Fr. Ron Rolheiser
OTTAWA – If you dream your dream alone, you may make a splash but you will not make a real difference in people's lives, said Father Ron Rolheiser.
Rolheiser told the story of the founder of the Missionary Oblates of Mary Immaculate, Eugene de Mazenod, who dreamed of serving the poor.
De Mazenod fell ill and realized that if he died, his dream would die with him, he said. So when he recovered, he founded a community, which then sent missionaries around the world.
Rolheiser received an honorary doctorate from Saint Paul University April 13.
After accepting the award, the former long-time professor at Edmonton's Newman Theological College told graduates to dream in community if they want to make a difference in peoples' lives.
He urged people to gather in community to watch the news together, rather than sitting alone and feeling helpless at the poverty and violence we see. A Church that watched the news together all over the world could change the world, he said.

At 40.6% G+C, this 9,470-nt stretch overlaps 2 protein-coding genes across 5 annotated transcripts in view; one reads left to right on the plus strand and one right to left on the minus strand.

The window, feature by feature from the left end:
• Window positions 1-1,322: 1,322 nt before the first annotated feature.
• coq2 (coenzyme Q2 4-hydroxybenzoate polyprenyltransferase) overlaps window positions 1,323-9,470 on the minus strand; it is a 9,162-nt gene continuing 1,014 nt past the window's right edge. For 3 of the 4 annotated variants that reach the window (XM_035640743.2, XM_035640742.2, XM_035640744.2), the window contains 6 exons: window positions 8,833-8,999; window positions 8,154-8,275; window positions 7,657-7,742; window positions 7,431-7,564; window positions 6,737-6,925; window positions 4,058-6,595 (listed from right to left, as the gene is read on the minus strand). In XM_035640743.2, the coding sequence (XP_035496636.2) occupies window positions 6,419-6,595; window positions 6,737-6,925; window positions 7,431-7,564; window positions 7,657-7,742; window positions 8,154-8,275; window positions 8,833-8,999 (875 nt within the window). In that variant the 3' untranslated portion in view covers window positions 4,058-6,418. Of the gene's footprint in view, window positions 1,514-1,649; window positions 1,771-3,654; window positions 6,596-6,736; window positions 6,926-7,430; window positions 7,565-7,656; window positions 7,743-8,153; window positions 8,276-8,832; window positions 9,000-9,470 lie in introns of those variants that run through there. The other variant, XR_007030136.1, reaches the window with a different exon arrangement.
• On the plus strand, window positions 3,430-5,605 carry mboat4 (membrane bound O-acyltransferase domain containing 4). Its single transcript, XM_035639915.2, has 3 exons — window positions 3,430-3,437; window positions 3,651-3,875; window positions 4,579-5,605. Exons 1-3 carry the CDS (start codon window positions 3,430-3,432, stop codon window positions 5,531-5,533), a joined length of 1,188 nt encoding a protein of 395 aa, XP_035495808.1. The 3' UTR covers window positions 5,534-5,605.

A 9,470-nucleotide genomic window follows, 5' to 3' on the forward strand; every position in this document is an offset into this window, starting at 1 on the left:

President of the Oblate School of Theology in San Antonio, Texas, Rolheiser is among the world's most popular writers on contemporary spirituality, with nine books and a weekly syndicated column that appears in more than 60 newspapers.
Rolheiser said when he was growing up in Saskatchewan everyone went to church. "You had to be a deviant not to go to church." Today, you're a deviant if you go to Church he said.
Parishes are no longer neighbourhood communities, he said. "People treat churches like family: We want you around, but not much. Not every Sunday, but Christmas and Easter."
People saying, "I'm spiritual but I don't go to church," is similar to saying, "I love my family but I don't go home a lot," he said.